• This bullet speaks to the prowess of Washington’s long distance offense, also to be subsequently covered. The Wizards rank third in the NBA in percentage of made 3-point field goals which are assisted (93.2%). Memphis ranks first (94.7%), Miami ranks second (93.6%), and San Antonio ranks fourth (91.7%). Top shooting 3-point shooting teams, Oklahoma City and Golden State rank, last (74.3%) and second-to-last (78.4%), respectively.

#2) Running

  • Behind John Wall, the Wizards were built to run. Thus, they rank seventh in fast break points per 48 minutes (pace adjusted) with 16.5.
  • The top 6: Phoenix (19.9), New Orleans (17.5), Oklahoma City (17.0), Detroit (17.0), Minnesota (16.9), and Philadelphia (16.6).
  • The Wizards rank slightly higher (4th) in the percentage of their points scored on the break (17.0%). Top 3: Phoenix (19.8%), New Orleans ( 17.2%), and Detroit (17.1%).
  • Individual Wizard fast break scorers rank about as expected: Wall (7.1 points per 48, pace adjusted), Beal (5.9), and Trevor Ariza (4.4). Amongst NBAers with at least 450 minutes under their belt this season, Wall ranks seventh-most in points scored on the break. The others: Corey Brewer (9.2 FBPs per 48, pace adjusted), Tyreke Evans (7.7), Goran Dragic (7.6), Russell Westbrook (7.5), LeBron James (7.4), and Kevin Durant (7.3).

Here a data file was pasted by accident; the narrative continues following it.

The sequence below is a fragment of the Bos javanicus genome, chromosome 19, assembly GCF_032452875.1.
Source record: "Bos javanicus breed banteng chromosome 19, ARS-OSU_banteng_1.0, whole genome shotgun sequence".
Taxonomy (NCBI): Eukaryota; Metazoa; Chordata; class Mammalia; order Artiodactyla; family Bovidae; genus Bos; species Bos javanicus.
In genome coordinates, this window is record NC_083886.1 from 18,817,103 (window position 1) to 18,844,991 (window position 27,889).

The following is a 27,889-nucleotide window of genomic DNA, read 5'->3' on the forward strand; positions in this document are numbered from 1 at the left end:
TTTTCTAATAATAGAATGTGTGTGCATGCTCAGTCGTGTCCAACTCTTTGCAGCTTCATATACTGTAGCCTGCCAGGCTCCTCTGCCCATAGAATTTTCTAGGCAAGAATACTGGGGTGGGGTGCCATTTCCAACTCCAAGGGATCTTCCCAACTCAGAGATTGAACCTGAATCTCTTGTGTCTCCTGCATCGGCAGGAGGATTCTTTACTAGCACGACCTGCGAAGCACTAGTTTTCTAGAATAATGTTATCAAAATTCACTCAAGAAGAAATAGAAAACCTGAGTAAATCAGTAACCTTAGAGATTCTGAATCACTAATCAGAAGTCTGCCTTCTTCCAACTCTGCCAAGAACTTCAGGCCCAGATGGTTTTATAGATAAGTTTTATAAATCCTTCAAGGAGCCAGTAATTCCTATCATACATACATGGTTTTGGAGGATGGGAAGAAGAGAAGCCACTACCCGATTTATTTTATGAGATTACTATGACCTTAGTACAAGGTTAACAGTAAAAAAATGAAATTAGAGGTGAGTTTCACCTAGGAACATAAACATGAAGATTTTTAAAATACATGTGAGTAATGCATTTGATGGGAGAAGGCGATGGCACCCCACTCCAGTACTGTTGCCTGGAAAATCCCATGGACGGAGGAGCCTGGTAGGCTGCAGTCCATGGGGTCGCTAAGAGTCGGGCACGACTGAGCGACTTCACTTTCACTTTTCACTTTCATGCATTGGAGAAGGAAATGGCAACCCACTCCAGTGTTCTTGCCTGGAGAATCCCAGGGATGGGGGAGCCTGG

#3) 3-Point Shooting

  • The Wizards, for some reason beyond understanding, had a dearth of shooters available for Wall to pass to during his first two seasons in the league. The team finally wised up last season with the acquisitions of Beal, Ariza, and Martell Webster.
  • This season the Wizards are sixth in the NBA in both 3-point makes per 48 minutes (8.9) and overall 3-point percentage (40%). Teams head of Washington in knock-downs: L.A. Lakers (10.3, 40.9%), Golden State (9.9, 43.7%), Houston (9.8, 37.3%), Portland (9.4, 41%), and Phoenix (9.2, 36.5%).
  • 3-point makes per 48 minutes amongst NBAers with 450 minutes or more under their belt: Klay Thompson (4.5), Stephen Curry (4.4), Gerald Green (4.1), Jose Calderon (4.0), Kyle Korver (3.9), Wes Matthews (3.9), and, ranked seventh, Martell Webster (3.6). Ariza’s 3.5 3PMs per 48 ranks 12th and Beal’s 3.3 ranks 15th.
  • 27.3% of Washington’s points now come from beyond the 3-point line, fifth highest in the NBA after the Lakers (31.5%), Warriors (29.6%), Rockets (28.3%), and Suns (27.5%).